HANDLE_MSG(hwndDlg, WM_COMMAND, MyDlg_OnCommand);
      return MyDlg_DefProc(hwnd, msg, wParam, lParam);
                    As mentioned earlier, it's safe to use the same boolean
                    fDefDlgEx variable for all your dialog procedures, or
                    you can define one for each of your dialogs. What's
                    important is that the same boolean variable be used for
                    the CheckDefDlgRecursion call AND the DefDlgProcEx call
                    in a given dialog procedure: a local BOOL variable must
                    NOT be used, or infinite recursion will result.
                    You can also use the same _DefProc function declaration
                    for all of your dialog procedures that use the same
                    fDefDlgEx variable: for example, you could implement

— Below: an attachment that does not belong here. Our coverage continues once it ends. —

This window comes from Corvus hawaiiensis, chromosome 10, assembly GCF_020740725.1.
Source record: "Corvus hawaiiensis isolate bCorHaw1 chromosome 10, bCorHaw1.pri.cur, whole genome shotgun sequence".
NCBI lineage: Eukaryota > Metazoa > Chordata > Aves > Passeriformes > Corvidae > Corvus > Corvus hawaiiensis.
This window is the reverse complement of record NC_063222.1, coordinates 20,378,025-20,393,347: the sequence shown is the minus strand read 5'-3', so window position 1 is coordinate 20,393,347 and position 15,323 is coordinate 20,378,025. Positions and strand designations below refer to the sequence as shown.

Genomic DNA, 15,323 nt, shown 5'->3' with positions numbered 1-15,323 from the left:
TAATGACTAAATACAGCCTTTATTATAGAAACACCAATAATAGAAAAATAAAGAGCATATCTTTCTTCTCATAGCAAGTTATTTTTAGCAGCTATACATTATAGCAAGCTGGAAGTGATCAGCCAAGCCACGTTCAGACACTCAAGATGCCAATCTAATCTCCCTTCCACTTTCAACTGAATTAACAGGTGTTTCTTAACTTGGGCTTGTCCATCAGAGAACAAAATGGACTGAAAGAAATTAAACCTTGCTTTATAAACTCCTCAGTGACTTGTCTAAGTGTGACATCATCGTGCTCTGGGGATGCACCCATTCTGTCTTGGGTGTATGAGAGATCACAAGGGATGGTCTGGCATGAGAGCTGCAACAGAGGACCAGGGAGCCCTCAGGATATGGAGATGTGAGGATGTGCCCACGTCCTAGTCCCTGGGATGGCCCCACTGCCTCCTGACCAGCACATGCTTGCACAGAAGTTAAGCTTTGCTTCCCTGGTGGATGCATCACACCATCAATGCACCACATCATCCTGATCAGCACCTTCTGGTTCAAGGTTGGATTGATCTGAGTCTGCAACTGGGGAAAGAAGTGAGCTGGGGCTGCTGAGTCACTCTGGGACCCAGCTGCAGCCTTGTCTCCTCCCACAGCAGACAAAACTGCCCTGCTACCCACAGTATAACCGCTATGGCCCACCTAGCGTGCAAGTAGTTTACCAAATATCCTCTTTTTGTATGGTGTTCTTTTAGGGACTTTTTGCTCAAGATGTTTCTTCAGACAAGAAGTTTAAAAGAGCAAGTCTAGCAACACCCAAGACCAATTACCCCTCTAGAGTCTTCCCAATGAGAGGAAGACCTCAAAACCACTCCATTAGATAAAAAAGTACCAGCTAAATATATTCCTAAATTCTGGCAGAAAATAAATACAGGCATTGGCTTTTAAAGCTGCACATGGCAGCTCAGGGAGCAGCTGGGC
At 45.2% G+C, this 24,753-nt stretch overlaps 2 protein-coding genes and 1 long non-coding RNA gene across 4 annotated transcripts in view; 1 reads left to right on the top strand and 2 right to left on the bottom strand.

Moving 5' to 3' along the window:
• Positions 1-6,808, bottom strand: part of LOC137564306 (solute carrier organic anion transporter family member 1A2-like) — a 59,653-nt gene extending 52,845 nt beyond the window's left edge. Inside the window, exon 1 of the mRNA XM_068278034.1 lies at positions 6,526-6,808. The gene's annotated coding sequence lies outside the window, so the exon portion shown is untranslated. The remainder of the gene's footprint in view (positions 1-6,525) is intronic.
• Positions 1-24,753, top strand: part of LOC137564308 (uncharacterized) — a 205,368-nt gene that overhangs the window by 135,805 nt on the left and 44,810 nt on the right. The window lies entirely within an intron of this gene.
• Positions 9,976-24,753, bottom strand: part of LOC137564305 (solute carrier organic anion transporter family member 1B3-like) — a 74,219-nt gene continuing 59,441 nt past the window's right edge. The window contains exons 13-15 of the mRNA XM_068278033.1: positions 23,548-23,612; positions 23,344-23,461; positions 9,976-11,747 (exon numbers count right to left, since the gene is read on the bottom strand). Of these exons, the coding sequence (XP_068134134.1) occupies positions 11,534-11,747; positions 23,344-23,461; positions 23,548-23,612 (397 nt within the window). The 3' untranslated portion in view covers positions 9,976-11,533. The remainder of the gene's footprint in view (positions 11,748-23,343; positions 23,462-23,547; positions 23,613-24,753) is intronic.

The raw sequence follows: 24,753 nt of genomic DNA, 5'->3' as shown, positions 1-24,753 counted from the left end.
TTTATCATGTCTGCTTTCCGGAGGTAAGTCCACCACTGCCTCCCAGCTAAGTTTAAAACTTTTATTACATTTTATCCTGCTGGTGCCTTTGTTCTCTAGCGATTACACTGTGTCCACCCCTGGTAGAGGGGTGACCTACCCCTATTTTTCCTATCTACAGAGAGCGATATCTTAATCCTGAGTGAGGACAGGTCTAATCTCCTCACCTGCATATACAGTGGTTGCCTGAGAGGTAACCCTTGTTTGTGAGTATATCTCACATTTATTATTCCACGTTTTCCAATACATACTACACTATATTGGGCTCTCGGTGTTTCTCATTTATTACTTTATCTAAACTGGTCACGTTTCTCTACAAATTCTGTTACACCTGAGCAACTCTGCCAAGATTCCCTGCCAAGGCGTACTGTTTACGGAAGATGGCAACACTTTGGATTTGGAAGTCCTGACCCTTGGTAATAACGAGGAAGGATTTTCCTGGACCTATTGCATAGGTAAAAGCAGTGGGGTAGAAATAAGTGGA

the following function:
LRESULT CommonDlg_DefProc(HWND hwndDlg, UINT msg,
                          WPARAM wParam, LPARAM lParam)
  return DefDlgProcEx(hwnd, msg, wParam, lParam, &fDefDlgEx);
                                  - 40 -
                    then, for each dialog class, #define something like:
                     #define MyDlg_DefProc  CommonDlg_DefProc
------------------  Converting existing code over to use message crackers
        Converting  is not particularly difficult.  Here are some
  existing code to  suggestions that should help:
       use message
          crackers  o Have a look at the sample app MAKEAPP for some more
------------------    detailed examples of the use of message crackers and
                      message forwarders.
                    o It's a good idea (though not necessary) to first
                      convert your code to use STRICT.  With STRICT
                      enabled, the compiler can help you find parameter
                      type mismatch and other errors much easier.
                    o It's best to declare all your message handler
                      functions in an include file, rather than declaring
                      them directly in the .c file that uses them.  You
                      don't have to use the ClassName_OnXXX naming
                      convention for your function, but we've found that
                      it's quite a helpful way to organize the code for a
                      window class.